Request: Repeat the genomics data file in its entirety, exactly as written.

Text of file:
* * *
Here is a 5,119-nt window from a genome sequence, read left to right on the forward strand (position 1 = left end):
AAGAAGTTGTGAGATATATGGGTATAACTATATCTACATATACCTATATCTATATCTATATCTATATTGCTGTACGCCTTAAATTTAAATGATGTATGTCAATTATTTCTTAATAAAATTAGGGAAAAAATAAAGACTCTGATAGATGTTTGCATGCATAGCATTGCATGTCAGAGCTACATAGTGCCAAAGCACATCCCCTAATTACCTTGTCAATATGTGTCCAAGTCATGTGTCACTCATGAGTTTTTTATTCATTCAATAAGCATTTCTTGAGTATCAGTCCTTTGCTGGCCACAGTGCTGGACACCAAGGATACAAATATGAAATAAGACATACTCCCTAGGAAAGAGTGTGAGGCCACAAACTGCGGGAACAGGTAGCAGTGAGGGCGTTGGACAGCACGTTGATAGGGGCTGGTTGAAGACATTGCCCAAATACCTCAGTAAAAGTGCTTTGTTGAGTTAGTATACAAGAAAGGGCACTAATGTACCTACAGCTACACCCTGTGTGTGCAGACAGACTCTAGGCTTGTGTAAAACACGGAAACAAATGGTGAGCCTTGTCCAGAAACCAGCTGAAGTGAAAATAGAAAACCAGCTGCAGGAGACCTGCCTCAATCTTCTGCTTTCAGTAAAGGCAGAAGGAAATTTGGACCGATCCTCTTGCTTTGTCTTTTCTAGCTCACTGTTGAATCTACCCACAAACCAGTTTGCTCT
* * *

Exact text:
Here is a 5,119-nt window from a genome sequence, read left to right on the forward strand (position 1 = left end):
AAGAAGTTGTGAGATATATGGGTATAACTATATCTACATATACCTATATCTATATCTATATCTATATTGCTGTACGCCTTAAATTTAAATGATGTATGTCAATTATTTCTTAATAAAATTAGGGAAAAAATAAAGACTCTGATAGATGTTTGCATGCATAGCATTGCATGTCAGAGCTACATAGTGCCAAAGCACATCCCCTAATTACCTTGTCAATATGTGTCCAAGTCATGTGTCACTCATGAGTTTTTTATTCATTCAATAAGCATTTCTTGAGTATCAGTCCTTTGCTGGCCACAGTGCTGGACACCAAGGATACAAATATGAAATAAGACATACTCCCTAGGAAAGAGTGTGAGGCCACAAACTGCGGGAACAGGTAGCAGTGAGGGCGTTGGACAGCACGTTGATAGGGGCTGGTTGAAGACATTGCCCAAATACCTCAGTAAAAGTGCTTTGTTGAGTTAGTATACAAGAAAGGGCACTAATGTACCTACAGCTACACCCTGTGTGTGCAGACAGACTCTAGGCTTGTGTAAAACACGGAAACAAATGGTGAGCCTTGTCCAGAAACCAGCTGAAGTGAAAATAGAAAACCAGCTGCAGGAGACCTGCCTCAATCTTCTGCTTTCAGTAAAGGCAGAAGGAAATTTGGACCGATCCTCTTGCTTTGTCTTTTCTAGCTCACTGTTGAATCTACCCACAAACCAGTTTGCTCT